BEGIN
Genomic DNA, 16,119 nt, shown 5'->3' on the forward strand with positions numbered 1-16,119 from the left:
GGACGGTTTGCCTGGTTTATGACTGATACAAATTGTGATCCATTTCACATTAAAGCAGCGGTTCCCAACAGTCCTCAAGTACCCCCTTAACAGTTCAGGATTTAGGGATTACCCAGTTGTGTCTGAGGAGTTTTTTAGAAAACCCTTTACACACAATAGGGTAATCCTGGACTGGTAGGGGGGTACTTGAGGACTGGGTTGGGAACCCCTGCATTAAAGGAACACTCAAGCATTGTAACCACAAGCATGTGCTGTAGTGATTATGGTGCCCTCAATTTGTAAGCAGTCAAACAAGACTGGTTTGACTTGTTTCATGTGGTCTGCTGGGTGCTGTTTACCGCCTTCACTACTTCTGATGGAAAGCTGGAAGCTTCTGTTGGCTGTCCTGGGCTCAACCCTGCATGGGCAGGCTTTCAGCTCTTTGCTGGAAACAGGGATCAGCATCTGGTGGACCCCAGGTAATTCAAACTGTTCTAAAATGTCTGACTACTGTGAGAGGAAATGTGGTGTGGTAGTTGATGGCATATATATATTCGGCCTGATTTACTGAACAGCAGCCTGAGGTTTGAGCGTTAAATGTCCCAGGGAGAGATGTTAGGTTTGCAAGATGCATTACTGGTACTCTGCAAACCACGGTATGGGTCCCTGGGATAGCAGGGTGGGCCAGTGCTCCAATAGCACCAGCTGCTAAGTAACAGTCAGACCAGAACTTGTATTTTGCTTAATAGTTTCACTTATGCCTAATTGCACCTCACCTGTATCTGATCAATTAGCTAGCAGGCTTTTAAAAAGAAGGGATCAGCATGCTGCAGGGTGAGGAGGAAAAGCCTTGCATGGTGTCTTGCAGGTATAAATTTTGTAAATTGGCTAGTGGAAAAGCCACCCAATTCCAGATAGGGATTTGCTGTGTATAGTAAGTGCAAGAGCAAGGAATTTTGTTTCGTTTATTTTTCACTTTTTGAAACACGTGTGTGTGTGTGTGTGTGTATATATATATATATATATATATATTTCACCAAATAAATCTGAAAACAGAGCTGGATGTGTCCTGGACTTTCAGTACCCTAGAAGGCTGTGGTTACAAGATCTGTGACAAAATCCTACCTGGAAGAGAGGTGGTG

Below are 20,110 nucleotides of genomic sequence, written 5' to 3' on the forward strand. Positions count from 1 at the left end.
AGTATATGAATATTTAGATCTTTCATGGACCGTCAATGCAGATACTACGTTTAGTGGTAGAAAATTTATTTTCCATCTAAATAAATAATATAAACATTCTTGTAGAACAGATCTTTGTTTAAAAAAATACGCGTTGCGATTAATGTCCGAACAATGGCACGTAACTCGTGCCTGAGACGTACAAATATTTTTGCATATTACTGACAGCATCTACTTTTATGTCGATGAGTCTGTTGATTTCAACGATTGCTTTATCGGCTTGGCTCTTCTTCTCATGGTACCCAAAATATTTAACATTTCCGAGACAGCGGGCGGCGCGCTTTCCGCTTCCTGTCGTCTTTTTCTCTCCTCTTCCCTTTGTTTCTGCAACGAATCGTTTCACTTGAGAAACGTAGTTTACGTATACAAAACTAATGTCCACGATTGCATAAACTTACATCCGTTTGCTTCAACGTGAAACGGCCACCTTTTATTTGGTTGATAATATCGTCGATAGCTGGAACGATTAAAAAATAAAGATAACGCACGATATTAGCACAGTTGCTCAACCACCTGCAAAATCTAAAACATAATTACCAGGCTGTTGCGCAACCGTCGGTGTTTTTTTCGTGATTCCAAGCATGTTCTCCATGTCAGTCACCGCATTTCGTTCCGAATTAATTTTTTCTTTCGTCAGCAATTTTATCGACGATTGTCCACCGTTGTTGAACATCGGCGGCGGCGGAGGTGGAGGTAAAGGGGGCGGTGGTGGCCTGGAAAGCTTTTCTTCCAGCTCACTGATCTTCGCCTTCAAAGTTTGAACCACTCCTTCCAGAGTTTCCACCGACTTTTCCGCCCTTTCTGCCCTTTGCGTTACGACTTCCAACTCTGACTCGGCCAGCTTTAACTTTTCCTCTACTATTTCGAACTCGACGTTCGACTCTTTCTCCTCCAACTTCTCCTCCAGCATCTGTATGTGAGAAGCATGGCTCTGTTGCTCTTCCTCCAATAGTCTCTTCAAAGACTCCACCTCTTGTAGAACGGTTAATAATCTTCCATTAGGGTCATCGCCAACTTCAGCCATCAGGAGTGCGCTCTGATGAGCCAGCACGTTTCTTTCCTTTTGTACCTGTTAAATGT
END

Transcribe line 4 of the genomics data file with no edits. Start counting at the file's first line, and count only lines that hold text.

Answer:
AGTATATGAATATTTAGATCTTTCATGGACCGTCAATGCAGATACTACGTTTAGTGGTAGAAAATTTATTTTCCATCTAAATAAATAATATAAACATTCTTGTAGAACAGATCTTTGTTTAAAAAAATACGCGTTGCGATTAATGTCCGAACAATGGCACGTAACTCGTGCCTGAGACGTACAAATATTTTTGCATATTACTGACAGCATCTACTTTTATGTCGATGAGTCTGTTGATTTCAACGATTGCTTTATCGGCTTGGCTCTTCTTCTCATGGTACCCAAAATATTTAACATTTCCGAGACAGCGGGCGGCGCGCTTTCCGCTTCCTGTCGTCTTTTTCTCTCCTCTTCCCTTTGTTTCTGCAACGAATCGTTTCACTTGAGAAACGTAGTTTACGTATACAAAACTAATGTCCACGATTGCATAAACTTACATCCGTTTGCTTCAACGTGAAACGGCCACCTTTTATTTGGTTGATAATATCGTCGATAGCTGGAACGATTAAAAAATAAAGATAACGCACGATATTAGCACAGTTGCTCAACCACCTGCAAAATCTAAAACATAATTACCAGGCTGTTGCGCAACCGTCGGTGTTTTTTTCGTGATTCCAAGCATGTTCTCCATGTCAGTCACCGCATTTCGTTCCGAATTAATTTTTTCTTTCGTCAGCAATTTTATCGACGATTGTCCACCGTTGTTGAACATCGGCGGCGGCGGAGGTGGAGGTAAAGGGGGCGGTGGTGGCCTGGAAAGCTTTTCTTCCAGCTCACTGATCTTCGCCTTCAAAGTTTGAACCACTCCTTCCAGAGTTTCCACCGACTTTTCCGCCCTTTCTGCCCTTTGCGTTACGACTTCCAACTCTGACTCGGCCAGCTTTAACTTTTCCTCTACTATTTCGAACTCGACGTTCGACTCTTTCTCCTCCAACTTCTCCTCCAGCATCTGTATGTGAGAAGCATGGCTCTGTTGCTCTTCCTCCAATAGTCTCTTCAAAGACTCCACCTCTTGTAGAACGGTTAATAATCTTCCATTAGGGTCATCGCCAACTTCAGCCATCAGGAGTGCGCTCTGATGAGCCAGCACGTTTCTTTCCTTTTGTACCTGTTAAATGT